The building protrudes from concrete aisles of office blocks, asserting its dominant structure over neighbourly dwellings scattered within its range.
Its front windows are coated with graffiti scribblings on the outside and a thick layer of dust on the inside, and the once busy main street entrance is now littered with a sheaf of disposed belongings.
Despite its seemingly calm façade, the building has been the subject of much controversy in the past three months after it came to the attention of Dublin City Council that a group of activists converted the building’s confines into a homeless shelter.
The order to vacate Apollo House in late December, an initiative that put 76 homeless people in temporary accommodation during its 3-month run, has come to an abrupt end.
Figures from the Central Statistics Office show that in 2016, over 198,000 buildings across Ireland were declared vacant. This is an atrocious figure for a country toiling with a homelessness problem that’s been steadily rising since 2014 and has seen the number of people accessing emergency accommodation almost double in the past two years.
In January, the Simon Community surveyed rents across all major locations in Ireland and reported 83 percent of all privately-rented accommodation falls beyond the margin of government rent allowance.
Focus Ireland Director of Advocacy, Mike Allen, also pointed to another catalyst fuelling a major flaw in the rent market. “There are over 15,000 buy-to-let landlords who are in arrears by over 2 years,” Allen says. “Banks and financial institutes are repossessing these homes and evicting the tenants at a rate of over 100 a month.”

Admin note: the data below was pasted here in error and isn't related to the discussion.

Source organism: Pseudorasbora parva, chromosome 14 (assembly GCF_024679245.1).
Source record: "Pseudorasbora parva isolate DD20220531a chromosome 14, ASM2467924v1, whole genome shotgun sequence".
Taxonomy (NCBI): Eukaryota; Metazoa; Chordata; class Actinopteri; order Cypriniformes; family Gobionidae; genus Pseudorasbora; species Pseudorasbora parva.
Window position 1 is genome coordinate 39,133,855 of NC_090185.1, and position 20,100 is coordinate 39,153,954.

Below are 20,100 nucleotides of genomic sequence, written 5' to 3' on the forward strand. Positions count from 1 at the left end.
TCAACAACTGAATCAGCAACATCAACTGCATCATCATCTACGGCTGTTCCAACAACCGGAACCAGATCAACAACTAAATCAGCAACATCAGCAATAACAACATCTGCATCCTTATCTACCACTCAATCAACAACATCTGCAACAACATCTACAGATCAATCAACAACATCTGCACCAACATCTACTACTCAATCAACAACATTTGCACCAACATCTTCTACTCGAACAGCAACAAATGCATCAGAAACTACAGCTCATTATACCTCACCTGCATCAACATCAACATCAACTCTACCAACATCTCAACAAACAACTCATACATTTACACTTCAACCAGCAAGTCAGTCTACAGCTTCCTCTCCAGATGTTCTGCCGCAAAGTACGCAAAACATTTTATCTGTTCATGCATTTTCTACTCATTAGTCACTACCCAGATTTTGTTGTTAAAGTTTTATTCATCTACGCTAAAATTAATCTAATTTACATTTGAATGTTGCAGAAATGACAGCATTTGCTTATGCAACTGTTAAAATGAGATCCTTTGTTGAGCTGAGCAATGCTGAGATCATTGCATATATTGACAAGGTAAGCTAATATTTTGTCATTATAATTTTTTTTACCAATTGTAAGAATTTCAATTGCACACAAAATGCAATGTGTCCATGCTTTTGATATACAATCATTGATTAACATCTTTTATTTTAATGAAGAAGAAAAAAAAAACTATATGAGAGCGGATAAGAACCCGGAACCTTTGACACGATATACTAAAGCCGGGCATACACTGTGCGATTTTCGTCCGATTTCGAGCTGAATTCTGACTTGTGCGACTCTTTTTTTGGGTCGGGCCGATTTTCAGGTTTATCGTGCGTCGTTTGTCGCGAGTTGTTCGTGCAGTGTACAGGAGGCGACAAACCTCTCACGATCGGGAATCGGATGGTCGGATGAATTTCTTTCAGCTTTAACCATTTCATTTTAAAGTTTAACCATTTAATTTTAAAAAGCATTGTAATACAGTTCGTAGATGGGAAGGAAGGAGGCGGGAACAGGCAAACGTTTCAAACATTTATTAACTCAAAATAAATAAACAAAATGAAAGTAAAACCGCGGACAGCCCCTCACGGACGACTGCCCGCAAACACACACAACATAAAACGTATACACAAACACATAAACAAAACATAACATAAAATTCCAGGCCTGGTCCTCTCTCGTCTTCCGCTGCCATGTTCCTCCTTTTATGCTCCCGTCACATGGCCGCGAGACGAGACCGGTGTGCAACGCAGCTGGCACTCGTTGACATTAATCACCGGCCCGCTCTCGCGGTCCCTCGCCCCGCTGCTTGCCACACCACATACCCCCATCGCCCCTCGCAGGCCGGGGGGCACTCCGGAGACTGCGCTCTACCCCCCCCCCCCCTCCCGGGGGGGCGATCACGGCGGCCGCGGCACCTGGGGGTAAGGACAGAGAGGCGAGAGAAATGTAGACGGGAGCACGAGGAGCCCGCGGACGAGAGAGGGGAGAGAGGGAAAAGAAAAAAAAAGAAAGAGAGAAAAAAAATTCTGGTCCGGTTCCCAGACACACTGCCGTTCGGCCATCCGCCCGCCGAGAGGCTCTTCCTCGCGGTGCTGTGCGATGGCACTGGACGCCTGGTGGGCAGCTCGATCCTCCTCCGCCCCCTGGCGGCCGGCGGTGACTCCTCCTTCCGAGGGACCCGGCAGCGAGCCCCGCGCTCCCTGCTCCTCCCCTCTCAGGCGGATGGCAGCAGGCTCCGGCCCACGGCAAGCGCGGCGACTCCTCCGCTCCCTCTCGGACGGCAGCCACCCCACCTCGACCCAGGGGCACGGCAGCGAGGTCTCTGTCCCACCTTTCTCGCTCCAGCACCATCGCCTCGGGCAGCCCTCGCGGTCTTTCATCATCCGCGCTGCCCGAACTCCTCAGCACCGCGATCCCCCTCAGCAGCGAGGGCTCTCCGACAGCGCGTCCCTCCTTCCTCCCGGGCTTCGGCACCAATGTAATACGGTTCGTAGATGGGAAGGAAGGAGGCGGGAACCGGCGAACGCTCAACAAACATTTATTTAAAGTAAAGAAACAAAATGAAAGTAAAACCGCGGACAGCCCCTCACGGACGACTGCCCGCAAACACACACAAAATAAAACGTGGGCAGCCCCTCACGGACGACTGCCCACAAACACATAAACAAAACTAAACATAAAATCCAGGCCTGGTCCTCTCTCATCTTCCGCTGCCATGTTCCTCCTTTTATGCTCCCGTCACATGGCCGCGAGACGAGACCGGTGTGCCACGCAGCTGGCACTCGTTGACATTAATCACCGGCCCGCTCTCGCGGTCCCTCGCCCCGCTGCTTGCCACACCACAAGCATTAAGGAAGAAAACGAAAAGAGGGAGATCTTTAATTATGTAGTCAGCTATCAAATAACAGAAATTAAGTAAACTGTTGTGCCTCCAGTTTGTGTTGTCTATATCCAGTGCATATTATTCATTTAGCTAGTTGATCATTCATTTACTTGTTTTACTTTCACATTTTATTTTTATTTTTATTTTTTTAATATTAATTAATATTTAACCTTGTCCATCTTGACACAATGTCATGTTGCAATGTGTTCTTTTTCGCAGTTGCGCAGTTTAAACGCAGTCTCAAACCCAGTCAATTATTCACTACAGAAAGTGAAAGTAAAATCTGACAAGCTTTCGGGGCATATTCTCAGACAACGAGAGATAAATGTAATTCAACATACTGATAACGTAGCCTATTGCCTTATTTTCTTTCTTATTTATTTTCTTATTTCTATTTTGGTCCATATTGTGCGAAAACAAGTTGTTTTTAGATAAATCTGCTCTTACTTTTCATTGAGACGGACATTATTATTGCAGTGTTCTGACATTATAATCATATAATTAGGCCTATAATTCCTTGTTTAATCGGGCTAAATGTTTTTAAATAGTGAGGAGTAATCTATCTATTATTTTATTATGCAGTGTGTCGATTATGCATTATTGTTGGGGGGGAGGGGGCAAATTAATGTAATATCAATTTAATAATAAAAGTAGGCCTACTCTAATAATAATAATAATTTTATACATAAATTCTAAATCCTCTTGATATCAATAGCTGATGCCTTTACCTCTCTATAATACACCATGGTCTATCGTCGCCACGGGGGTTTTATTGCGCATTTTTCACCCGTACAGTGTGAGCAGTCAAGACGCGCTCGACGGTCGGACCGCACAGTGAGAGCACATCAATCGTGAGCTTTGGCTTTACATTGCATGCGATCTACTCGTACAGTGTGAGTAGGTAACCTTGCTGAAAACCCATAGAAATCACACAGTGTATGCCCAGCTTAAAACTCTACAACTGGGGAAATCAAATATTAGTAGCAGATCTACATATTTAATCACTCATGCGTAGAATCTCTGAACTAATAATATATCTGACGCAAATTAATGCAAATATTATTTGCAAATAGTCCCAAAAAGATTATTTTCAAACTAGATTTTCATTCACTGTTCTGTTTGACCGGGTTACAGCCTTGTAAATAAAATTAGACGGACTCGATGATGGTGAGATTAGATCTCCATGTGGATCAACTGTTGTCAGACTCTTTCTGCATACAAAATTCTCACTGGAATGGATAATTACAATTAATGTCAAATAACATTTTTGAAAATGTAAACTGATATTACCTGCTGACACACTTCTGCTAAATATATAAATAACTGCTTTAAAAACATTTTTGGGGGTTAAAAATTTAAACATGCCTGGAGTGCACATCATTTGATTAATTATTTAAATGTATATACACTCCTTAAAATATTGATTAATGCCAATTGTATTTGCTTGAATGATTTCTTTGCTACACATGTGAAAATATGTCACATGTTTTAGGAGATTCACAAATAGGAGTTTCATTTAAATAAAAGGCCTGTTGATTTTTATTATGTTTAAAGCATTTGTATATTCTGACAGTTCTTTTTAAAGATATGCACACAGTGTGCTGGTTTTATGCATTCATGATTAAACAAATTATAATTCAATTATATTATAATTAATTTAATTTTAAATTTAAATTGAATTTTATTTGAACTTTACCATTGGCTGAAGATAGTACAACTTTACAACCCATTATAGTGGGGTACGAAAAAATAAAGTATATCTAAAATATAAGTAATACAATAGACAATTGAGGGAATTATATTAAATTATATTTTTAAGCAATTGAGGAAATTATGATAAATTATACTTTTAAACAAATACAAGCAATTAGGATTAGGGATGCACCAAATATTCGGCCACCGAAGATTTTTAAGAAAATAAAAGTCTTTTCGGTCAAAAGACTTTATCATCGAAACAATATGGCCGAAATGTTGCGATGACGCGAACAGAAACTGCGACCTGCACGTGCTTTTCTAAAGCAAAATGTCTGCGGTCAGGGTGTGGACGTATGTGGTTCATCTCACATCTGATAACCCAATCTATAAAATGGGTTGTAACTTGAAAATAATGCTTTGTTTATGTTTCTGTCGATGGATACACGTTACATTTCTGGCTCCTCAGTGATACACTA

But this isn’t the full story. We might see the full picture walking through the streets of the inner city at 7am: where abandoned sleeping bags and articles of clothing lie at the foot of every second shopfront and scores of bodies line the public footpath as they queue for their hot meal.
In July 2016, the numbers prompted a government initiative that focuses on a large-scale building scheme to create over 47,000 housing units over the next four years.
The Rebuilding Ireland plan will focus on solving the housing crisis by dealing with five key issues: tackling homelessness, accelerating social housing, improving rental sector, utilising existing houses and building more new homes.
Minister for Housing, Planning and Local Government, Simon Coveney, called it a ‘far-reaching’ and ‘ambitious’ programme that will “transform housing in a way that will affect every community in Ireland.”
Meanwhile, charities and organisations are urging the public to tackle the crisis with small steps such as donations of clothes and non-perishables.
“A lot of our finances are dependent on the public” says James Phelan of the Simon Community. “Something we’re really calling for at the moment is donations of winter woollies and warm clothes – jackets, jumpers, hats, scarves, that kind of thing.”
A decision on the redevelopment of Apollo House is expected to be announced in May – and as the building awaits its uncertain fate, so do the hundreds of faces on Dublin’s streets as they look to the government to give them a fundamental need most of us so take for granted.